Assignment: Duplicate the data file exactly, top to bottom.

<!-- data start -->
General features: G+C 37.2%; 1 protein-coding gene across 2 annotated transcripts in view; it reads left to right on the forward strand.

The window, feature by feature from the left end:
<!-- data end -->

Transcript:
General features: G+C 37.2%; 1 protein-coding gene across 2 annotated transcripts in view; it reads left to right on the forward strand.

The window, feature by feature from the left end: